WASHINGTON — The Air Force introduced a new Energy Flight Plan, signed by Miranda Ballentine, the assistant secretary of the Air Force for installations, environment and energy, on Jan. 6.
Following the direction established by the Air Force 30 Year Strategy and the Strategic Master Plan, the Energy Flight Plan identified a long-term vision for the Air Force to enhance mission assurance through energy assurance.
“This plan, along with our recent policies, codifies the importance energy resiliency has to the Air Force mission and identifies how we are going to move forward,” Ballentine said. “We need to take a holistic approach to energy projects to provide resilient, cost-effective, cleaner energy solutions to ensure we can continue to operate when our energy supplies are interrupted.”
Throughout the last year, the Air Force continued to improve how it manages energy by advancing new approaches and developing new projects.
In February 2016, the Air Force stood up the Office of Energy Assurance to take an enterprise-wide approach to facilitate energy projects that provide resilient, cost-effective, cleaner power to Air Force installations. It also established the Resilient Energy Demonstration Initiative to develop and deploy innovative energy resilience technologies and business models that could later be used across the Air Force.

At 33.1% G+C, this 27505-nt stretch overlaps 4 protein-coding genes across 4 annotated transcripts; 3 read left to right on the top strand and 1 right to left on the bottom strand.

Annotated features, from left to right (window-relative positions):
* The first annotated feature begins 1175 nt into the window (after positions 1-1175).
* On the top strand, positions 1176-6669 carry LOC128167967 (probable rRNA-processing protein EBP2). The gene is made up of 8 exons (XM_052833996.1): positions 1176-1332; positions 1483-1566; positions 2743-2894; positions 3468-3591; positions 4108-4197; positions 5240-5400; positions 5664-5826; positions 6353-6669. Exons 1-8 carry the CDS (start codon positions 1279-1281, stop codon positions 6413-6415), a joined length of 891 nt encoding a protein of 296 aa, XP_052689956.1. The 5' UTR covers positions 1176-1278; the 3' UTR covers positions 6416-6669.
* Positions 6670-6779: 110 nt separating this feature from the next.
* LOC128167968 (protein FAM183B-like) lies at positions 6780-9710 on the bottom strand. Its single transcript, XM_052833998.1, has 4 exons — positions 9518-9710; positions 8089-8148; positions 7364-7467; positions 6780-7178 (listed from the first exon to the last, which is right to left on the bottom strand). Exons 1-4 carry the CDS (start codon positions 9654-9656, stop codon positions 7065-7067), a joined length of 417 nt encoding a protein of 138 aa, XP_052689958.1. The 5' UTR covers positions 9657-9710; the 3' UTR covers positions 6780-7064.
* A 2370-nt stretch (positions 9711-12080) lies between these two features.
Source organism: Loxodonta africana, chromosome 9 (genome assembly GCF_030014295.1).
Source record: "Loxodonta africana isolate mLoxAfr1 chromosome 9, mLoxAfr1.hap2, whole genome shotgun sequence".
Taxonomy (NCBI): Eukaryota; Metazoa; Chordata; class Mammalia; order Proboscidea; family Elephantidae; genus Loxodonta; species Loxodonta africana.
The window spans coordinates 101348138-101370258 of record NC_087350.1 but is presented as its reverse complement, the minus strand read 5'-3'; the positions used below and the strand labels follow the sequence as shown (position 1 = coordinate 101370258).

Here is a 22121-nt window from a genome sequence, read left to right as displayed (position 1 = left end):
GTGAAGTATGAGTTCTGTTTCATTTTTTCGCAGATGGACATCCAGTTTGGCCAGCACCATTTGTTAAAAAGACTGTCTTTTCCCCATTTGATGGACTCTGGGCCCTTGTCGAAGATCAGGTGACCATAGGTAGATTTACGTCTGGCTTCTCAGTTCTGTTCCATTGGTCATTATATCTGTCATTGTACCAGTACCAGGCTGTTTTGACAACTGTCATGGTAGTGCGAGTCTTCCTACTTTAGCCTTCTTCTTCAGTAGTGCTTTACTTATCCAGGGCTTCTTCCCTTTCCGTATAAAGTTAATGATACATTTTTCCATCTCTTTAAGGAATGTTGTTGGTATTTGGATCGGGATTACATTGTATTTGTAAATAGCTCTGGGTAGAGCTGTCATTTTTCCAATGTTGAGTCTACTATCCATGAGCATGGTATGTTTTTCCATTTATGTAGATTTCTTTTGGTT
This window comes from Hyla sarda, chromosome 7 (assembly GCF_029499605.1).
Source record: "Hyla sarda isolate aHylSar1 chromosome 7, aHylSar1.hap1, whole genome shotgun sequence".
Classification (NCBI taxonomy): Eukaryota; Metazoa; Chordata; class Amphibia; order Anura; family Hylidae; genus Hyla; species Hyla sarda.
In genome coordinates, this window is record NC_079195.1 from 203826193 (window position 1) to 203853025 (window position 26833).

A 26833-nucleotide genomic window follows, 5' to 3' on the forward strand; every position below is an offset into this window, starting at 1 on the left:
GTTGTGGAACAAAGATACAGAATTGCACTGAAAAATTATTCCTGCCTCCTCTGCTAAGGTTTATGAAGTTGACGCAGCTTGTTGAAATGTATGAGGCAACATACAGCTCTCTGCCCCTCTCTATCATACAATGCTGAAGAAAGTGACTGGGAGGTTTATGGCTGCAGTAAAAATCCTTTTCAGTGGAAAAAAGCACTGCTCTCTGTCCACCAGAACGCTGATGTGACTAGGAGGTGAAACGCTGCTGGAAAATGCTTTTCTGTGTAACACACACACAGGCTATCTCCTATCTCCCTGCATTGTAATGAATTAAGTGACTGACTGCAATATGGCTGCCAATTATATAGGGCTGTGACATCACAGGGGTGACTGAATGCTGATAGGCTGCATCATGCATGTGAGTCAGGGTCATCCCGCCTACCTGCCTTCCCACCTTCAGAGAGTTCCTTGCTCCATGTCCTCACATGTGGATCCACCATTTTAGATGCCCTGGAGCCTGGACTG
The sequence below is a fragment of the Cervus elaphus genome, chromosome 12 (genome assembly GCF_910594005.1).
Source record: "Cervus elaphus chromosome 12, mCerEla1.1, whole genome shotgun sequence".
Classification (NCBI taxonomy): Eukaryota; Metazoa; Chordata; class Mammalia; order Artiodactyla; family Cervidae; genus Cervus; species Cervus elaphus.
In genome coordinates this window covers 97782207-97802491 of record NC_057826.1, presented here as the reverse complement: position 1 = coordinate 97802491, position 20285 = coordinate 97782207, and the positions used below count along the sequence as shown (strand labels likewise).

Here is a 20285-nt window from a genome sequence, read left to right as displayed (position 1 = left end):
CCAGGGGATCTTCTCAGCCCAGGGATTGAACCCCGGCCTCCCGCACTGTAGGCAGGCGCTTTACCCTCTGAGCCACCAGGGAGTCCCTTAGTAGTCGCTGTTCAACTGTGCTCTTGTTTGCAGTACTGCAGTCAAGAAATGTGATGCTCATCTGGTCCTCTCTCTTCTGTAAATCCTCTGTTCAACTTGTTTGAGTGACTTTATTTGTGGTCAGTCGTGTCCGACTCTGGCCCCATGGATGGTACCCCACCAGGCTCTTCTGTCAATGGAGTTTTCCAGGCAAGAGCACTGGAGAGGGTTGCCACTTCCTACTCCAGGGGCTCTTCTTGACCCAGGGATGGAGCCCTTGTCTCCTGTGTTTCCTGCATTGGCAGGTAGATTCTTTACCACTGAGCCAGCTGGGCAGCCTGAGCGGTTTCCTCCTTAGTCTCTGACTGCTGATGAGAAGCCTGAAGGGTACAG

The Air Force then unveiled a 19-megawatt solar array at Nellis Air Force Base, Nevada; broke ground on a 16.5-megawatt solar array at Joint-Base McGuire-Dix-Lakehurst, New Jersey; and signed a cooperative research and development agreement with EDF-Renewable to demonstrate an operational microgrid.
Recently, the Air Force announced a $262 million energy savings performance contract, ESPC, for the Oklahoma City Air Logistics Complex, at Tinker AFB, Oklahoma. This contract – the largest performance contract in federal government history – will modernize 50 buildings and help reduce energy usage at the complex by 35 percent.
The Air Force exceeded its commitment toward the $4 billion Presidential Performance Contracting Challenge goal with this project. Under the challenge, each federal agency was charged with optimizing its energy footprint through the use of third-party performance contracts.
The government develops performance contracts enabling partnership with the private sector to develop and maintain energy projects, without upfront costs to the taxpayers. The government then uses the cost-savings garnered by the improvements to pay the company back, resulting in modernized infrastructure and increased energy efficiency at no net cost to taxpayers
The Air Force is largely dependent on the commercial energy infrastructure for its electricity and fuel. The plan affirms three goals for the Air Force energy program – improve resiliency, optimize demand, and assure supply – and establishes a framework to make the best use of its energy resources.
“We are facing a changing threat environment to our energy systems, as cyber and physical threats to our energy systems continue to rise,” Ballentine said. “It is important we have a comprehensive approach to our energy projects to ensure we have the technologies, processes, and resources in place so we can continue our mission in the event of an outage.”
To view the entire “U.S. Air Force Energy Flight Plan,” go to the Air Force Energy website.